Effect sizes are the most important outcome of empirical studies. Researchers want to know whether an intervention or experimental manipulation has an effect greater than zero, or (when it is obvious an effect exists) how big the effect is. Researchers are often reminded to report effect sizes, because they are useful for three reasons. First, they allow researchers to present the magnitude of the reported effects in a standardized metric which can be understood regardless of the scale that was used to measure the dependent variable. Such standardized effect sizes allow researchers to communicate the practical significance of their results (what are the practical consequences of the findings for daily life), instead of only reporting the statistical significance (how likely is the pattern of results observed in an experiment, given the assumption that there is no effect in the population). Second, effect sizes allow researchers to draw meta-analytic conclusions by comparing standardized effect sizes across studies. Third, effect sizes from previous studies can be used when planning a new study. An a-priori power analysis can provide an indication of the average sample size a study needs to observe a statistically significant result with a desired likelihood.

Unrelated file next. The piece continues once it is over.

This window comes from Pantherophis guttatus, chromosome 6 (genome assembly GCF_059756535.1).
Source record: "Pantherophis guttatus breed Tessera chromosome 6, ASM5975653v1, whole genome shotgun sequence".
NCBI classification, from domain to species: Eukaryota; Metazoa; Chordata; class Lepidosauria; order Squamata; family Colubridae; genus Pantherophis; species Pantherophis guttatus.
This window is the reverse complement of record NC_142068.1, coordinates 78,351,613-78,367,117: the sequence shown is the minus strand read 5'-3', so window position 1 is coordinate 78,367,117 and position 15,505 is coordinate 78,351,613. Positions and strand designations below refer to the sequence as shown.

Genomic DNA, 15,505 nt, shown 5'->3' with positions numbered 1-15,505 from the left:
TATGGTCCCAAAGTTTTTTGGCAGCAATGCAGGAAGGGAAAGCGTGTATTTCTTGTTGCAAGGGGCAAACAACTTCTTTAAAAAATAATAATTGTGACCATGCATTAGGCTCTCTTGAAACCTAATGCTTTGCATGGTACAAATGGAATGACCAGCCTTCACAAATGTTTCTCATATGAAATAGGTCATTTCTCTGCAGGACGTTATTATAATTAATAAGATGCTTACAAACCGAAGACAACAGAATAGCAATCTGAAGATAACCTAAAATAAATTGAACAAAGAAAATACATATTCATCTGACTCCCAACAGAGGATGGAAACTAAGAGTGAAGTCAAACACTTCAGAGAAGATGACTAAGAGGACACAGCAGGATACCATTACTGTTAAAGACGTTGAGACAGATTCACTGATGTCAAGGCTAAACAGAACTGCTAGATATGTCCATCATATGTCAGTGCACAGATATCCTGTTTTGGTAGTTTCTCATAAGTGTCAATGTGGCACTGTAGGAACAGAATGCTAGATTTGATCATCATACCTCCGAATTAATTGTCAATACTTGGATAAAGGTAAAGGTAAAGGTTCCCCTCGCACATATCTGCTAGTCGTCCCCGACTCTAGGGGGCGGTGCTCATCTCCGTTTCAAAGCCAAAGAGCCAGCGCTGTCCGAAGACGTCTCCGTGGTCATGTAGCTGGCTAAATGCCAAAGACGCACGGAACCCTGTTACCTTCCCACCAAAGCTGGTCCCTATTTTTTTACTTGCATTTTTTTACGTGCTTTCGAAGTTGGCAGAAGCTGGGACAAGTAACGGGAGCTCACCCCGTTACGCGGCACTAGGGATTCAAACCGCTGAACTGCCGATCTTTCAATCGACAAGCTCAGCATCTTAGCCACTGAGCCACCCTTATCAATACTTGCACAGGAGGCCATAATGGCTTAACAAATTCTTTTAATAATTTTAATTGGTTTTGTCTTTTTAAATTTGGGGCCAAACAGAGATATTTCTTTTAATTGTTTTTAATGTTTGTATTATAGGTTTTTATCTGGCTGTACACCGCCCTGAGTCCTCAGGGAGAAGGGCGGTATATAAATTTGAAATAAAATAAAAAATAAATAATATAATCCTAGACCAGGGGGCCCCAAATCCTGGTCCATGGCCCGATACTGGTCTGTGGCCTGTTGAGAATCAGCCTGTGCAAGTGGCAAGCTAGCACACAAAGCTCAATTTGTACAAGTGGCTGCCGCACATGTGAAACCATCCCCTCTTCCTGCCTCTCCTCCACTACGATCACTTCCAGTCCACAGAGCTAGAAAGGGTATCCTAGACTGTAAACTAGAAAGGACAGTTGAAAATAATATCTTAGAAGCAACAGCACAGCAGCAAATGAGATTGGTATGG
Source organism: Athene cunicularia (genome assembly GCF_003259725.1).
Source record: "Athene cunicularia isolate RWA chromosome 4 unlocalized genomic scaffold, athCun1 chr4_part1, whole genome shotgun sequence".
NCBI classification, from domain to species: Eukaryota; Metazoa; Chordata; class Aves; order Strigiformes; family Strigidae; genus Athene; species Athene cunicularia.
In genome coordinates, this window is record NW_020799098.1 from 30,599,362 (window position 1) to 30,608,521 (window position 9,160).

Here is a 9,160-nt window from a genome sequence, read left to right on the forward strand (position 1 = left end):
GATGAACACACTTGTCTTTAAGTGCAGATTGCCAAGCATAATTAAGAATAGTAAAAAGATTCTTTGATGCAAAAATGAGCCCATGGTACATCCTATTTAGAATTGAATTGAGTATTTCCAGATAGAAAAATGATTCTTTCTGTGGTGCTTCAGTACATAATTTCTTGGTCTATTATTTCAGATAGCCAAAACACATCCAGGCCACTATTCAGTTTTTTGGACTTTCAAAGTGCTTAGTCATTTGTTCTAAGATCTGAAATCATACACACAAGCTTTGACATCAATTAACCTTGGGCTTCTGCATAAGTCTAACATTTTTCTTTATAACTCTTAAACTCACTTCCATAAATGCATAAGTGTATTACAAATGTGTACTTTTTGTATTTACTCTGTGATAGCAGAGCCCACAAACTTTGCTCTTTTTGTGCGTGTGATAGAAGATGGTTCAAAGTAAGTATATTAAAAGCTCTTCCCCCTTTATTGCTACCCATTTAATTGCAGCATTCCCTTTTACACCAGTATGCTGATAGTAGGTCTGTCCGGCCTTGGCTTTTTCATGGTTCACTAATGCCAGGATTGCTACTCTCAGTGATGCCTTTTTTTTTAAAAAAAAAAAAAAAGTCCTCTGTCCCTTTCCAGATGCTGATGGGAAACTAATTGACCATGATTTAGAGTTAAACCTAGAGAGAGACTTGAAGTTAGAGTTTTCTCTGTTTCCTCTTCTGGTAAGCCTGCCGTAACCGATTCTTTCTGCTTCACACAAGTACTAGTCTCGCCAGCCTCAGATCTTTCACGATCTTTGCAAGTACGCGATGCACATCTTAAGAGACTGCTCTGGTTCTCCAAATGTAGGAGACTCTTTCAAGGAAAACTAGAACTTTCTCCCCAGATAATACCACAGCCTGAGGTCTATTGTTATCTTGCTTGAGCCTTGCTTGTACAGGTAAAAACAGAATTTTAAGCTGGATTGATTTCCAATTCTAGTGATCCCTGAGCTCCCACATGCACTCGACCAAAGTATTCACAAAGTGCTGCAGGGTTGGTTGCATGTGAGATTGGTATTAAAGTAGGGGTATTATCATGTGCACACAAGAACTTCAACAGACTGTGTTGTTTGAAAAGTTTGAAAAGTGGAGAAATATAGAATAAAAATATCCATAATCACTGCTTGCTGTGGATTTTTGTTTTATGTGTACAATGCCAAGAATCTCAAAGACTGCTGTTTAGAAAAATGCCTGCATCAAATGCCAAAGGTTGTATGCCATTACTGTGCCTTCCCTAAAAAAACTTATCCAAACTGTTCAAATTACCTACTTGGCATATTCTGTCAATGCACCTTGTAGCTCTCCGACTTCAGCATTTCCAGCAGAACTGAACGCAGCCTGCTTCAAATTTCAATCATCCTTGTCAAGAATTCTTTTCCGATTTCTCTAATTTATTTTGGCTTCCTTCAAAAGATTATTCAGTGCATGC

The aim of this article is to explain how to calculate and report effect sizes for differences between means in between and within-subjects designs in a way that the reported results facilitate cumulative science. There are some reasons to assume that many researchers can improve their understanding of effect sizes. For example, researchers predominantly report the effect size partial eta squared (η2p), which is provided by statistical software packages such as SPSS. The fact that η2p is often reported for One-Way ANOVAs (where partial eta squared equals eta squared), indicates that researchers are either very passionate about unnecessary subscript letters, or rely too much on the effect sizes as they are provided by statistical software packages.